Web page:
Pro Slackliner Rescues Unconscious Man Hanging From Ski Lift by His Backpack

Absolutely terrifying. A professional slackliner came to the rescue of an unconscious skier dangling from a ski lift at a Colorado ski resort on Wednesday, January 4.

The Denver Post reports that 28-year-old Mickey Wilson was on the ski lift when a friend in front of him got entangled in his backpack while trying to unload. The 30-year-old unidentified man began to hang by his neck by his backpack, which was still attached to the chair above him.

"It was one of the most scary things I’ve ever seen, honestly," Wilson told The Denver Post. "Just seeing a person get the life sucked out of them. I kind of stopped thinking and just started acting."

"He was not only caught, he was literally being hung by his neck by his backpack. He was hanging 3 feet, 4 feet below the chair," he added. "His feet were maybe only about 10 feet off the snow."

Wilson later posted a photo and account of the incident on Instagram. "Panic set in and we struggled in vain for about a minute to build a human pyramid to get to him but the powder was too deep and we toppled over," he wrote. "Then I had a eureka moment. I realized I could climb the lift tower above the chair and climb onto the cable and shimmy down to him. I knew my slackline experience prepared me perfectly for this so I burst into action."

According to Wilson, his pal was rushed to St. Anthony Hospital in Lakewood and is now in a neck brace. The two spoke via FaceTime Wednesday night.

"It was incredibly fortunate I was there and able to act quickly. I'd also like to thank ski patrol for their strong work reviving our friend," Wilson wrote on Instagram. "I just got an update from the hospital and he's doing quite well and will be released tomorrow! #thankful #lovelife #rightplacerighttime."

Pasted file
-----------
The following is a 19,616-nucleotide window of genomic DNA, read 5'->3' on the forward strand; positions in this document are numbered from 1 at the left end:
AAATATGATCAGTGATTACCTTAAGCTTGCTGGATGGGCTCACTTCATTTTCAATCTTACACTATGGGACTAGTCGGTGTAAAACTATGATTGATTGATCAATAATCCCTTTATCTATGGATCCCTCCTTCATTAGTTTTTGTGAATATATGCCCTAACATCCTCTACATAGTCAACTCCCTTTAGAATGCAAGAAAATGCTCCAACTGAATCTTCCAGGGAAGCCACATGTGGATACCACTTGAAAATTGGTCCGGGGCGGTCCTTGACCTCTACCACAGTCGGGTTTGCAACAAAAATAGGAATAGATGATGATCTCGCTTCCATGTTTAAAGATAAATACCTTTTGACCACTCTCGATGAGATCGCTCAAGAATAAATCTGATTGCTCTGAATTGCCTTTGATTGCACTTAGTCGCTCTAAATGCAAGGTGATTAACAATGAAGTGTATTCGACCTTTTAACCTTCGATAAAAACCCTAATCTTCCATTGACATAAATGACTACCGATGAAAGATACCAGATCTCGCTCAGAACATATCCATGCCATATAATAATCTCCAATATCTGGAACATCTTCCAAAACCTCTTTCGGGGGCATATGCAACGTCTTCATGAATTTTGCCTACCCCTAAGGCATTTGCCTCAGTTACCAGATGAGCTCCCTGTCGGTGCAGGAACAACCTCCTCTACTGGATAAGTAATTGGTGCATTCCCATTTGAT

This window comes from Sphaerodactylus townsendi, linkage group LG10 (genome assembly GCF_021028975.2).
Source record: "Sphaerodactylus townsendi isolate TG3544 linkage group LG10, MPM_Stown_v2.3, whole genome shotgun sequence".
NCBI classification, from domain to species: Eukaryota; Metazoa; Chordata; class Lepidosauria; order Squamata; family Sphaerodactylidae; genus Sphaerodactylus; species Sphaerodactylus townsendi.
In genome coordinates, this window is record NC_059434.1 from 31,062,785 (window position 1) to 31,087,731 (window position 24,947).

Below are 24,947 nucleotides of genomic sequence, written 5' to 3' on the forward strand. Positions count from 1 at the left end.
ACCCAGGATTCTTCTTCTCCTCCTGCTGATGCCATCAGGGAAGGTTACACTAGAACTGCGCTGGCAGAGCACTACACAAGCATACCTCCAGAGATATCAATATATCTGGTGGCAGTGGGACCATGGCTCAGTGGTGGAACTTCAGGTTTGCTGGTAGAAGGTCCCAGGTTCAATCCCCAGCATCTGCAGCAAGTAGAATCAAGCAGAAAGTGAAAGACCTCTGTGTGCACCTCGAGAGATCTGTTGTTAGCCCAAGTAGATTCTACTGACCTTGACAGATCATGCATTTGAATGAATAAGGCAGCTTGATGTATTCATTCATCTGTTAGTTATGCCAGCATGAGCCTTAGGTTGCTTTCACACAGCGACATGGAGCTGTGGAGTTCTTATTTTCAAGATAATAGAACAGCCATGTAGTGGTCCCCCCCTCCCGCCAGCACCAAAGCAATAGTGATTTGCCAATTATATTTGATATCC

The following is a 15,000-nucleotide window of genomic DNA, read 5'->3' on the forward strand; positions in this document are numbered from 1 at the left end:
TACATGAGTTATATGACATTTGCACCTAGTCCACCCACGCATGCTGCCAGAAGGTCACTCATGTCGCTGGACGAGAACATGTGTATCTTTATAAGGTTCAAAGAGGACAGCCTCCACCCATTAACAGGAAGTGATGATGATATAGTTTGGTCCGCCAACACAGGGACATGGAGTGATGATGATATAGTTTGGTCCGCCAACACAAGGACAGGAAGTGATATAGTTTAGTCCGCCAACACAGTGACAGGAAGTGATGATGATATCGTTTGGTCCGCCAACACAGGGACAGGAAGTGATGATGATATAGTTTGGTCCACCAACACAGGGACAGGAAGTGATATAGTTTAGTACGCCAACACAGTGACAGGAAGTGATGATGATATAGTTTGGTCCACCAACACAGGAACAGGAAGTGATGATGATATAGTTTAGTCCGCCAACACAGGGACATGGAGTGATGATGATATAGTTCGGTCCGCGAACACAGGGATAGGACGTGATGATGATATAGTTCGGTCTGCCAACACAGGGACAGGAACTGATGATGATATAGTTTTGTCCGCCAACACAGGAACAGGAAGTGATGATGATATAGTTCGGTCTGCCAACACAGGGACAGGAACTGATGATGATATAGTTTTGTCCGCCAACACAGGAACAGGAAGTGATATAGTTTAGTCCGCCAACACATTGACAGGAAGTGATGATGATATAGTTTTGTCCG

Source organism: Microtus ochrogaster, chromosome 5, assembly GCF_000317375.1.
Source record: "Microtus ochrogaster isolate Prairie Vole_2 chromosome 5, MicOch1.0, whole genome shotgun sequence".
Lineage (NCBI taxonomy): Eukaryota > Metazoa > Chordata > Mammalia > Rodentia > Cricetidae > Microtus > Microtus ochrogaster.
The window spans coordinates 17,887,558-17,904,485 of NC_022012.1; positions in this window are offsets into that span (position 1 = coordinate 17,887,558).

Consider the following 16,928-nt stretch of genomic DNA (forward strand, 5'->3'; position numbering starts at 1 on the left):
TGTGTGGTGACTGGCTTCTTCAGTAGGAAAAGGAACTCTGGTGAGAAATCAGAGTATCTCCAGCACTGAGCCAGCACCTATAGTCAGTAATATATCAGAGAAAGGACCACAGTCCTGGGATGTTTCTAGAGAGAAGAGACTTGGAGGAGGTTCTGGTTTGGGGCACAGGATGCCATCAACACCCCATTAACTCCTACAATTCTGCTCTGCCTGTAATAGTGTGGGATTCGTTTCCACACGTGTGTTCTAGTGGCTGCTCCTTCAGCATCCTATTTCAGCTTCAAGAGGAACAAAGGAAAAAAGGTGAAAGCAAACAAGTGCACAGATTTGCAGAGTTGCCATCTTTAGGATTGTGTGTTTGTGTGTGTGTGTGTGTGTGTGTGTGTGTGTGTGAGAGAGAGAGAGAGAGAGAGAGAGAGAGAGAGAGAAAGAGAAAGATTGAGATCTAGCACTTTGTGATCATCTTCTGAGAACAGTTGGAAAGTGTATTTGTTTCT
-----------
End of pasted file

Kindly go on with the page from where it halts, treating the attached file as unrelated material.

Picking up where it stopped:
Courtesy of Mickey Wilson/Instagram

Bold rescue: Slackliner saves unconscious man dangling off chairlift

A man who was unconscious while dangling from his neck on a chairlift at Arapahoe Basin Ski Area in Colorado was saved by a professional slackliner in a daring rescue on Wednesday.

Mickey Wilson, the slackliner, posted photos to social media showing the harrowing rescue after he climbed a lift tower, went across the lift cable and cut down the man with a knife.

“Today I saved someone’s life. I think some strange forces were at work,” Wilson wrote on Facebook.

Wilson was skiing at friends when a member of the crew got his backpack strap stuck in the chairlift as he tried to unload. The lift dragged him back down the hill.

“We were on the chair lift behind so we unloaded and ran down the hill to help him when we realized the worst possible thing had happened,” Wilson wrote. “The backpack had wrapped around his neck and he was unconscious, dangling 10 feet above the snow.”

Wilson said he and his friends tried to build a human pyramid to get to him but they couldn’t.

Panic was becoming terror as we realized we were about to watch our friend die in front of our helpless eyes,” Wilson wrote.

Then, Wilson had what he called a “Eureka” moment.

He climbed the lift tower above the chair and onto the cable, then slid down to his friend.


Man hanging unconscious by backpack on Arapahoe Basin chairlift is cut down by friend in harrowing rescue

A man who got tangled in an Arapahoe Basin chairlift Wednesday morning and was hanging unconscious from his neck was cut down by a professional slackliner who climbed up a lift tower, slid approximately 30 feet across the lift’s cable and cut him free with a knife tossed from ski patrollers.

The harrowing rescue was recounted to The Denver Post on Thursday by the rescuer and confirmed by the resort, which says it is reviewing the incident that occurred around 11 a.m. on the Lenawee Mountain Lift. Parts of the rescue were also captured on video and in still photos.